Date of Conferral



Doctor of Public Health (DrPH)


Health Services


Heba H. Tawfik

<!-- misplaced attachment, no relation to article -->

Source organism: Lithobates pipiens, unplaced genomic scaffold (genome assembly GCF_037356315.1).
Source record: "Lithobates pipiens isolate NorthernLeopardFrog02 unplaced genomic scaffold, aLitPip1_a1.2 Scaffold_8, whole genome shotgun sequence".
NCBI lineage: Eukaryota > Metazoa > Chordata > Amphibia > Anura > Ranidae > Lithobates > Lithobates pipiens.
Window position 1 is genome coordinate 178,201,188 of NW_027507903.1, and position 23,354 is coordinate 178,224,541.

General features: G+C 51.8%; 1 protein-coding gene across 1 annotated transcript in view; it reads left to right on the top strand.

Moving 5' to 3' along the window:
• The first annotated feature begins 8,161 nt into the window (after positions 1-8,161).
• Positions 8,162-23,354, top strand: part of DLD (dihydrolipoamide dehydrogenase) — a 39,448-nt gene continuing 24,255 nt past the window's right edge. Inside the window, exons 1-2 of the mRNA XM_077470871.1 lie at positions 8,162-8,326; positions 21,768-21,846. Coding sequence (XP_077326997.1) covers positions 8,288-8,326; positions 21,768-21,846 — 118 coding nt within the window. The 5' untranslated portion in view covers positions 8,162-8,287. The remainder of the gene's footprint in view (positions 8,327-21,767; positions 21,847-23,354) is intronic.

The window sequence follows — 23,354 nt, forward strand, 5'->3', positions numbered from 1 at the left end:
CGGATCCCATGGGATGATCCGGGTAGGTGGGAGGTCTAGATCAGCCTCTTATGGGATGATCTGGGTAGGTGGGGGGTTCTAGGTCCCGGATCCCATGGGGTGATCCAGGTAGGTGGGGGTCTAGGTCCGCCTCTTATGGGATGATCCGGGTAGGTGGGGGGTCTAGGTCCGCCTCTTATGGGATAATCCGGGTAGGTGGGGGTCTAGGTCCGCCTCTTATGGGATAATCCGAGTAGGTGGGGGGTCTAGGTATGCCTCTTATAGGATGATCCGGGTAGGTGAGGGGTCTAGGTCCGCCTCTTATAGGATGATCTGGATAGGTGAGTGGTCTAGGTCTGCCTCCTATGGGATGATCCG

The increasing cesarean section (CS) rate in Ghana has severe public health implications as it results in significant maternal and child morbidity and mortality. An assessment of the factors contributing to the increasing CS rate in different settings is imperative to guide the development of interventions. The purpose of this study was to identify the sociodemographic and obstetric predictors of CS in a major referral health facility in Accra, Ghana. This research was grounded in the systems thinking approach and involved the use of a case-control design whereby 2,704 pairs of cases (delivered by CS) and controls (delivered by vaginal delivery) were randomly sampled from pregnant women who attended the major referral health facility between January and October 2017. Secondary data that were routinely collected at the health facility were used. Bivariate and multivariable logistic regression analyses of the data revealed higher odds of having CS with increasing maternal age, low income (p < 0.01, 95% CI = 1.148, 2.358), previous CS (p < 0.001, 95% CI = 9.230, 13.198), and low fetal weight (p < 0.05, 95% CI = 1.009, 1.496). Lower odds were found among women with secondary education (p < 0.001, CI = 0.626, 0.894) and antenatal care nonattendants (p < 0.001, 95% CI = 0.349, 708). No significant association was observed between mode of delivery and gestational age or parity. Tailored interventions and strategies including health education and financial incentives programs, provision of and adherence to health protocols, and improvement of data collection procedures are recommended. These may reduce the existing burden of CS and improve maternal and child health, thus contributing to the bridging of the inequity gap and bringing about positive social change.